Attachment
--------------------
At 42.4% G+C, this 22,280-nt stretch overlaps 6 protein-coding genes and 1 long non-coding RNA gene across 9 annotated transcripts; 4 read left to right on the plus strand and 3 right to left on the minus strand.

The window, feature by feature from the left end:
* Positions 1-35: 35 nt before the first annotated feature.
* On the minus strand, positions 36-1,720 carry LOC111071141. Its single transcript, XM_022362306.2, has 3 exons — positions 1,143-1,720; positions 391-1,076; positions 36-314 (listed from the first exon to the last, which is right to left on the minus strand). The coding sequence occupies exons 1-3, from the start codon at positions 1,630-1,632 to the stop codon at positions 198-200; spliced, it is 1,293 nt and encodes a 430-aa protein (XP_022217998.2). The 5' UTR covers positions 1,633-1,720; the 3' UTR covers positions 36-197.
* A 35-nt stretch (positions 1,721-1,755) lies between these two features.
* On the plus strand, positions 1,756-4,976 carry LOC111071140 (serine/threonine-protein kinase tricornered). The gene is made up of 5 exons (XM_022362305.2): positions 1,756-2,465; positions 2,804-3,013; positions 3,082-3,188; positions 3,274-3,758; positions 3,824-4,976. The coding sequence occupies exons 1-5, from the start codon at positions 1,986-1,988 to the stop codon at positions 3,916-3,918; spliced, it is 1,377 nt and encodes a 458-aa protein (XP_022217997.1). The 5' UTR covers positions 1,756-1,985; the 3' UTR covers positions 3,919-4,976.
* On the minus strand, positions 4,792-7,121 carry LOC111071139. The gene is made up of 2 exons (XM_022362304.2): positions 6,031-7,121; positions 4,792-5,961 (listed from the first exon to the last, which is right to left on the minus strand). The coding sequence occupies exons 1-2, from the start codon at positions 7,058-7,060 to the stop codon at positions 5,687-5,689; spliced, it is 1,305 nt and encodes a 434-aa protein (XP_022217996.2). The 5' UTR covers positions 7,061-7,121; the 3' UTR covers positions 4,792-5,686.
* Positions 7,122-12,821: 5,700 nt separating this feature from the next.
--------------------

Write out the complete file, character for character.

At 42.4% G+C, this 22,280-nt stretch overlaps 6 protein-coding genes and 1 long non-coding RNA gene across 9 annotated transcripts; 4 read left to right on the plus strand and 3 right to left on the minus strand.

The window, feature by feature from the left end:
* Positions 1-35: 35 nt before the first annotated feature.
* On the minus strand, positions 36-1,720 carry LOC111071141. Its single transcript, XM_022362306.2, has 3 exons — positions 1,143-1,720; positions 391-1,076; positions 36-314 (listed from the first exon to the last, which is right to left on the minus strand). The coding sequence occupies exons 1-3, from the start codon at positions 1,630-1,632 to the stop codon at positions 198-200; spliced, it is 1,293 nt and encodes a 430-aa protein (XP_022217998.2). The 5' UTR covers positions 1,633-1,720; the 3' UTR covers positions 36-197.
* A 35-nt stretch (positions 1,721-1,755) lies between these two features.
* On the plus strand, positions 1,756-4,976 carry LOC111071140 (serine/threonine-protein kinase tricornered). The gene is made up of 5 exons (XM_022362305.2): positions 1,756-2,465; positions 2,804-3,013; positions 3,082-3,188; positions 3,274-3,758; positions 3,824-4,976. The coding sequence occupies exons 1-5, from the start codon at positions 1,986-1,988 to the stop codon at positions 3,916-3,918; spliced, it is 1,377 nt and encodes a 458-aa protein (XP_022217997.1). The 5' UTR covers positions 1,756-1,985; the 3' UTR covers positions 3,919-4,976.
* On the minus strand, positions 4,792-7,121 carry LOC111071139. The gene is made up of 2 exons (XM_022362304.2): positions 6,031-7,121; positions 4,792-5,961 (listed from the first exon to the last, which is right to left on the minus strand). The coding sequence occupies exons 1-2, from the start codon at positions 7,058-7,060 to the stop codon at positions 5,687-5,689; spliced, it is 1,305 nt and encodes a 434-aa protein (XP_022217996.2). The 5' UTR covers positions 7,061-7,121; the 3' UTR covers positions 4,792-5,686.
* Positions 7,122-12,821: 5,700 nt separating this feature from the next.